It would take more than a few speeches and sound-bites from Rahul Gandhi for a confounded political class, especially his party’s disbelieving cadre, to concede that his post-sabbatical avatar as a full-time politician is for real.

More than the ruling BJP, which does not seem unduly worried about Rahul’s sudden metamorphosis, he faces a more uphill task in convincing his own partymen of his eligibility.

Come October, which is when the All India Congress Committee (AICC)’s plenary is roughly scheduled, the dissenting factions may throw up a challenger against Rahul’s candidature as Congress president.

In all likelihood, this challenger may be former East Delhi MP Sandeep Dikshit, who has been publicly attacking the Gandhi scion of late.

Dikshit would have the support of the Congress old guard — Ahmed Patel, Janardhan Dwivedi and state satraps such as former chief ministers Amarinder Singh and Shiela Dikshit. “There are precedents to the official candidates being challenged — Sitaram Kesri was challenged by Rajesh Pilot; even Sonia Gandhi’s candidature was challenged by Jitendra Prasada,” said a Congress source.

The ongoing public posturing is, therefore, to put up a credible performance in the run-up to his election.

Full of surprises

Accordingly, Rahul was full of surprises this week. The latest was a hike to the far-flung Kedarnath shrine to “pay respects” to the people who had died in the June 2013 cloudburst and floods.

He trekked the last 16 km, smeared his forehead with sandalwood paste and did the temple parikrama with an ageing priest. He then smiled and apologised to the reporters who had trekked there, offering an explanation for this sudden pilgrimage.

“I wanted to pay my respects to the people who lost their lives here,” he told reporters in Kedarnath.

Mein Bhagwan se kabhi kuchch nahin maangta. Is bar bhi kuchch nahin maanga. Par wahan par ek urja milee (I never ask God for anything. This time too I asked for nothing. But I experienced a strong energy there),” said the denim-clad neta .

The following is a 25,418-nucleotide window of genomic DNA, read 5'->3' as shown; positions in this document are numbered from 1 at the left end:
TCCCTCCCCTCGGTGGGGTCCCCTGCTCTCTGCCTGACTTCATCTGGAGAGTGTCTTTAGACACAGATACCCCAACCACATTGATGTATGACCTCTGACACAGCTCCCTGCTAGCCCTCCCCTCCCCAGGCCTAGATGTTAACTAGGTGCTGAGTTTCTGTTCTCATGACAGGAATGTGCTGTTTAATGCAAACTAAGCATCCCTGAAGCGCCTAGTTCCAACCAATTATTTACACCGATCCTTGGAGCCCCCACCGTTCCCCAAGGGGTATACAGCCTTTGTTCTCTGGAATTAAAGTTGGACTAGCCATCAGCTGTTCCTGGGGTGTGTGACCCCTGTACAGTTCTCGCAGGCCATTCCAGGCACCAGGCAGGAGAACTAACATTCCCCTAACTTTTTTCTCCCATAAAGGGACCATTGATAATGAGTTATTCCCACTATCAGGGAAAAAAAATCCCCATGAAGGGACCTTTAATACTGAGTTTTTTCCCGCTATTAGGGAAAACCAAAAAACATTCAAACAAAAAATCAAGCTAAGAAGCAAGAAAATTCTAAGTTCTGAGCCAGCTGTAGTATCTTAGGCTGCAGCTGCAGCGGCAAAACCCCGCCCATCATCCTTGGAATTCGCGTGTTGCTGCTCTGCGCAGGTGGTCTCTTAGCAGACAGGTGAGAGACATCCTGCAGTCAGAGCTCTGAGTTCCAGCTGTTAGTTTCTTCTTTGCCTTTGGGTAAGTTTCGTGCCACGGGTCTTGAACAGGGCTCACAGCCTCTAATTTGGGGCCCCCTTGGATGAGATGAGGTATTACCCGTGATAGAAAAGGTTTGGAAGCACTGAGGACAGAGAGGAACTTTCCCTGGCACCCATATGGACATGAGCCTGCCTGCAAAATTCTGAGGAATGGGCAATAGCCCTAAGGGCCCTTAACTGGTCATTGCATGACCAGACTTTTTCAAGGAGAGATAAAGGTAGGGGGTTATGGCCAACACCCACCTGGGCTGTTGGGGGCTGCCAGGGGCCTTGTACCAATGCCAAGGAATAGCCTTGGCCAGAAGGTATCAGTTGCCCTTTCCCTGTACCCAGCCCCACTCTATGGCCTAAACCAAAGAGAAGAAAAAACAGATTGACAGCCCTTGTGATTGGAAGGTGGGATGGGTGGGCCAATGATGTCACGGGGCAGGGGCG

The stupefied Congressmen who followed him there happily dished out anecdotes about Rahul’s interactions with the porters and labourers en route to the shrine, about how he stood in a queue for food and junked the VIP bandobast to break bread with the commoners.

Flawless proletarianisation

Indeed, the proletarianisation was so flawless that most hard-nosed Congress leaders were scurrying to grasp the cause and effect of this epochal event.

“Why do you think he has buzzed off to Kedarnath?” a former Cabinet Minister in the UPA government asked. He then offered his own interpretation. “This is like Rajiv Gandhi trying to appease the Hindu and the Muslim communalists at the same time. It won’t work,” he declared.

What is clear beyond the rallying of the younger lot — including Jyotiraditya Scindia, Sachin Pilot, Deepender Hooda and Rajiv Satav — around Rahul is that there is an equally large number of Congressmen who are still not ready to accept his leadership.

And even if Rahul is consistent with his ongoing performance, the suspicious older lot is still unlikely to come to terms with the idea of him being in charge.

For the party vice-president, challenges are imminent in the coming months.

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